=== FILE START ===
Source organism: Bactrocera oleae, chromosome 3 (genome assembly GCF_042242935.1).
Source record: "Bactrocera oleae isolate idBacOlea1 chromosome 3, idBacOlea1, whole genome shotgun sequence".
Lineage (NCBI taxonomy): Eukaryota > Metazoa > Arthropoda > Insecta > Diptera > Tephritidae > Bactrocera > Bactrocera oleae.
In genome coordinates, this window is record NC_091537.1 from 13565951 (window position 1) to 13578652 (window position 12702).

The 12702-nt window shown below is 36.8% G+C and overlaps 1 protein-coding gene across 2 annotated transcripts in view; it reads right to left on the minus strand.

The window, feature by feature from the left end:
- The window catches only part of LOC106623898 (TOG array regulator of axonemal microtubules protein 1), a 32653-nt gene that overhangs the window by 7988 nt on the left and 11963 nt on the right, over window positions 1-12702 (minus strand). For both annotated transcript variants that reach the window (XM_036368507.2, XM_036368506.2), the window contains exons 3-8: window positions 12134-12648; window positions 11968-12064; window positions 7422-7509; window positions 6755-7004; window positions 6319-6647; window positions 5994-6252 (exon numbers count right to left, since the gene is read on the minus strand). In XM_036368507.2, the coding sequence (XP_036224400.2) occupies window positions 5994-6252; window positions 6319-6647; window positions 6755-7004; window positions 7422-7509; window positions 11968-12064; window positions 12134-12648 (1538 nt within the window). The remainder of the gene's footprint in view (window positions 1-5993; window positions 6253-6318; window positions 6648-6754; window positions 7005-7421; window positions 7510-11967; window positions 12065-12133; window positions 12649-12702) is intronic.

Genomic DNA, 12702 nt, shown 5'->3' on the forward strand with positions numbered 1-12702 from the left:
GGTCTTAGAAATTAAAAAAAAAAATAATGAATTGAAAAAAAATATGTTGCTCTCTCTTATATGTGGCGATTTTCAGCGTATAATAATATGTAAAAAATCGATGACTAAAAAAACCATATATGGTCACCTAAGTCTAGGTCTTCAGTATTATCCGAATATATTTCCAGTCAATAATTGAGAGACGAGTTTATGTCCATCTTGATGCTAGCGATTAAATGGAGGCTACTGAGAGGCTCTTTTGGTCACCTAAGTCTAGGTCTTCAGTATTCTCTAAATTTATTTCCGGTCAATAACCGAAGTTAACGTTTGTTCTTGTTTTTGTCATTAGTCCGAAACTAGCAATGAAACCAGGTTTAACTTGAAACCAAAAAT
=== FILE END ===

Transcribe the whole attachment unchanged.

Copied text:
Source organism: Bactrocera oleae, chromosome 3 (genome assembly GCF_042242935.1).
Source record: "Bactrocera oleae isolate idBacOlea1 chromosome 3, idBacOlea1, whole genome shotgun sequence".
Lineage (NCBI taxonomy): Eukaryota > Metazoa > Arthropoda > Insecta > Diptera > Tephritidae > Bactrocera > Bactrocera oleae.
In genome coordinates, this window is record NC_091537.1 from 13565951 (window position 1) to 13578652 (window position 12702).

The 12702-nt window shown below is 36.8% G+C and overlaps 1 protein-coding gene across 2 annotated transcripts in view; it reads right to left on the minus strand.

The window, feature by feature from the left end:
- The window catches only part of LOC106623898 (TOG array regulator of axonemal microtubules protein 1), a 32653-nt gene that overhangs the window by 7988 nt on the left and 11963 nt on the right, over window positions 1-12702 (minus strand). For both annotated transcript variants that reach the window (XM_036368507.2, XM_036368506.2), the window contains exons 3-8: window positions 12134-12648; window positions 11968-12064; window positions 7422-7509; window positions 6755-7004; window positions 6319-6647; window positions 5994-6252 (exon numbers count right to left, since the gene is read on the minus strand). In XM_036368507.2, the coding sequence (XP_036224400.2) occupies window positions 5994-6252; window positions 6319-6647; window positions 6755-7004; window positions 7422-7509; window positions 11968-12064; window positions 12134-12648 (1538 nt within the window). The remainder of the gene's footprint in view (window positions 1-5993; window positions 6253-6318; window positions 6648-6754; window positions 7005-7421; window positions 7510-11967; window positions 12065-12133; window positions 12649-12702) is intronic.

Genomic DNA, 12702 nt, shown 5'->3' on the forward strand with positions numbered 1-12702 from the left:
GGTCTTAGAAATTAAAAAAAAAAATAATGAATTGAAAAAAAATATGTTGCTCTCTCTTATATGTGGCGATTTTCAGCGTATAATAATATGTAAAAAATCGATGACTAAAAAAACCATATATGGTCACCTAAGTCTAGGTCTTCAGTATTATCCGAATATATTTCCAGTCAATAATTGAGAGACGAGTTTATGTCCATCTTGATGCTAGCGATTAAATGGAGGCTACTGAGAGGCTCTTTTGGTCACCTAAGTCTAGGTCTTCAGTATTCTCTAAATTTATTTCCGGTCAATAACCGAAGTTAACGTTTGTTCTTGTTTTTGTCATTAGTCCGAAACTAGCAATGAAACCAGGTTTAACTTGAAACCAAAAAT